One UI 2.1’s Music Share feature is a boon for my outdated car stereo

Opinion
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Last updated: August 21st, 2020 at 17:24 UTC+02:00

Samsung may have left its kitchen sink approach to software features behind, but the company still manages to pack its phones and tablets with a great deal of unique functionality you won’t find on stock Android or devices from other manufacturers. Samsung has been focusing on introducing features that actually matter instead of running after gimmicks (though the latter still exist), and for me, one of the new sharing features introduced in One UI 2.1 has come as a boon for my outdated car stereo.

My car stereo has Bluetooth and even a touchscreen, so it’s not that outdated, but it’s limited to having just one Bluetooth device paired at any given time. So, if my phone is connected to the system and someone wants to play music from their phone, I must first turn off my phone’s Bluetooth and disconnect so the other person can pair their device. When I want to reconnect my phone, I must go through the pairing process (which requires entering a PIN) again.

Which is why I’m really digging the Music Share feature in One UI 2.1 these last few months. With Music Share, other people can play music on your Bluetooth speaker by connecting their device to your phone, instead of having to pair their device with (or making you unpair your phone from) the speaker. I don’t really allow anyone else to play their music all too often when I’m driving, but the few times I do, I can now leave my phone connected to the car stereo and my wife and parents can still play their music on it thanks to Music Share. It works effortlessly, and while it works best with Galaxy devices running One UI 2.1 and above, Music Share sometimes allows connections from non-Galaxy devices (even a Windows PC) as well.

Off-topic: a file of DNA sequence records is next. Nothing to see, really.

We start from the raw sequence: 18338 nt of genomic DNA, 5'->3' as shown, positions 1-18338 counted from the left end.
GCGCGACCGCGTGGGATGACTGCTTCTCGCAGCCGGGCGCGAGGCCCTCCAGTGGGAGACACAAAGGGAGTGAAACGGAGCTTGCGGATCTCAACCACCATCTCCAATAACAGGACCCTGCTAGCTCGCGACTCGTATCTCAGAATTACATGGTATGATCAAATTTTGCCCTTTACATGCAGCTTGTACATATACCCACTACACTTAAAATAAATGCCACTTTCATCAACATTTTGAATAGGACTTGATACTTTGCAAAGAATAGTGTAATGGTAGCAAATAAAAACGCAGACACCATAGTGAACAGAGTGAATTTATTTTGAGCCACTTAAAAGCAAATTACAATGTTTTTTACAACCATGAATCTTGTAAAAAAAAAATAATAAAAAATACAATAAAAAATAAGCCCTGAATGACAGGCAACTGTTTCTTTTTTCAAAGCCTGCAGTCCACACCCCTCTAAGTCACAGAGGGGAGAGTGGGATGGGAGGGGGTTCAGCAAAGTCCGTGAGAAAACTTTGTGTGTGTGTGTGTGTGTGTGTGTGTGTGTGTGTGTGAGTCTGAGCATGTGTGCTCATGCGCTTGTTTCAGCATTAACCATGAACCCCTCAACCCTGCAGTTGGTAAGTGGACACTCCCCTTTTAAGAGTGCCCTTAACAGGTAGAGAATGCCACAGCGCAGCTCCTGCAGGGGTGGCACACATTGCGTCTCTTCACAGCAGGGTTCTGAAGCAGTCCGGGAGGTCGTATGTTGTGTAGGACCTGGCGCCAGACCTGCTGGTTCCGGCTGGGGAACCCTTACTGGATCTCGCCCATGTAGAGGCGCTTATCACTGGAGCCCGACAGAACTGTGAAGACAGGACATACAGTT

Of course, getting around an outdated car stereo’s limitations is not the only use case for Music Share. It would be great for a party where you’re listening to music on a Bluetooth speaker and want everyone to be able to change tracks from their own phone, or just about any situation where there’s just one Bluetooth speaker but several people wanting to play their favorite music on it. And if you’re not in the mood to share (does this count as a pun?), you can simply turn Music Share off from its quick toggle in the notification shade and regain full control.

Music Share certainly isn’t a feature everyone would use. Like I said earlier, I don’t always let others play their music in the car when I’m driving, and I’m more or less the one who’s always in the driving seat, so it’s not a part of everyday life for me, either. But it’s very handy when the occasion arises and is a prime example of functionality that’s there when you need it but gets out of the way when it’s not.

How can I use Music Share?

For those wondering, here is how you use Music Share (this might not work with devices not running One UI 2.1 and above, so you’ll have to test your luck):

  1. In your phone’s notification shade, look for the Music Share quick toggle and press and hold it to go into Music Share settings.
  2. Here, enable the feature by using the toggle at the top, then select Everyone in the Share devices with option.
  3. Then, once your phone is connected to the Bluetooth speaker (and Music Share is enabled), simply ask your friend or family member to go to the Bluetooth settings on their phone and scan for devices.
  4. They should see the name of the Bluetooth speaker along with the name of your phone (something like Galaxy Buds via John’s phone) show up in the list of available devices – just ask them to select it, then select Allow on your phone to let them connect.
  5. Once connected, your friend or family member can simply start playing music on their device and the sound will be outputted through the Bluetooth speaker.
Opinion One UI 2.1
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